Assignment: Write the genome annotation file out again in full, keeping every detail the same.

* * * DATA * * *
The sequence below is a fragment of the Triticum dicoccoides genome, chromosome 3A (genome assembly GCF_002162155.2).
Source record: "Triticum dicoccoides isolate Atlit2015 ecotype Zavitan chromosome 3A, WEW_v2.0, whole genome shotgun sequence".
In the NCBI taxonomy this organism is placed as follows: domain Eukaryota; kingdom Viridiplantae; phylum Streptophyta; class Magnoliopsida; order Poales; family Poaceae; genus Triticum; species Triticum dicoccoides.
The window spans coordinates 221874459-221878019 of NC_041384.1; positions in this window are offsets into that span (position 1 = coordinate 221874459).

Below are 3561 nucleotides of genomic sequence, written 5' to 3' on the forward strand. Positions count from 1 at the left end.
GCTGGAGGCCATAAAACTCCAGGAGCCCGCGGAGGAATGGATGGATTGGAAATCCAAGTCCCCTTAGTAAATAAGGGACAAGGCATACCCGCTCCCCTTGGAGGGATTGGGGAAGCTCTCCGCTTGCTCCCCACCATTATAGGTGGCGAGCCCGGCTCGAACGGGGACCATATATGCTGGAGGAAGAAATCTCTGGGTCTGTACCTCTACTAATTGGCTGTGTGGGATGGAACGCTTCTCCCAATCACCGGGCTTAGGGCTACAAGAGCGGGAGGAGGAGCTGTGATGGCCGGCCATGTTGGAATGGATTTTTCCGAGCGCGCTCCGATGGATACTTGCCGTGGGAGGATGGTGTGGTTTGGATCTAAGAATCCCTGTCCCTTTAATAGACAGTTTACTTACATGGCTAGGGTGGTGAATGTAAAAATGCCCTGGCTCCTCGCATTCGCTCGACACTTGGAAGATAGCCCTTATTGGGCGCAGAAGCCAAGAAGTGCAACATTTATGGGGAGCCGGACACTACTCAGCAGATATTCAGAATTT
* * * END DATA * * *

The sequence below is a fragment of the Triticum dicoccoides genome, chromosome 3A (genome assembly GCF_002162155.2).
Source record: "Triticum dicoccoides isolate Atlit2015 ecotype Zavitan chromosome 3A, WEW_v2.0, whole genome shotgun sequence".
In the NCBI taxonomy this organism is placed as follows: domain Eukaryota; kingdom Viridiplantae; phylum Streptophyta; class Magnoliopsida; order Poales; family Poaceae; genus Triticum; species Triticum dicoccoides.
The window spans coordinates 221874459-221878019 of NC_041384.1; positions in this window are offsets into that span (position 1 = coordinate 221874459).

Below are 3561 nucleotides of genomic sequence, written 5' to 3' on the forward strand. Positions count from 1 at the left end.
GCTGGAGGCCATAAAACTCCAGGAGCCCGCGGAGGAATGGATGGATTGGAAATCCAAGTCCCCTTAGTAAATAAGGGACAAGGCATACCCGCTCCCCTTGGAGGGATTGGGGAAGCTCTCCGCTTGCTCCCCACCATTATAGGTGGCGAGCCCGGCTCGAACGGGGACCATATATGCTGGAGGAAGAAATCTCTGGGTCTGTACCTCTACTAATTGGCTGTGTGGGATGGAACGCTTCTCCCAATCACCGGGCTTAGGGCTACAAGAGCGGGAGGAGGAGCTGTGATGGCCGGCCATGTTGGAATGGATTTTTCCGAGCGCGCTCCGATGGATACTTGCCGTGGGAGGATGGTGTGGTTTGGATCTAAGAATCCCTGTCCCTTTAATAGACAGTTTACTTACATGGCTAGGGTGGTGAATGTAAAAATGCCCTGGCTCCTCGCATTCGCTCGACACTTGGAAGATAGCCCTTATTGGGCGCAGAAGCCAAGAAGTGCAACATTTATGGGGAGCCGGACACTACTCAGCAGATATTCAGAATTT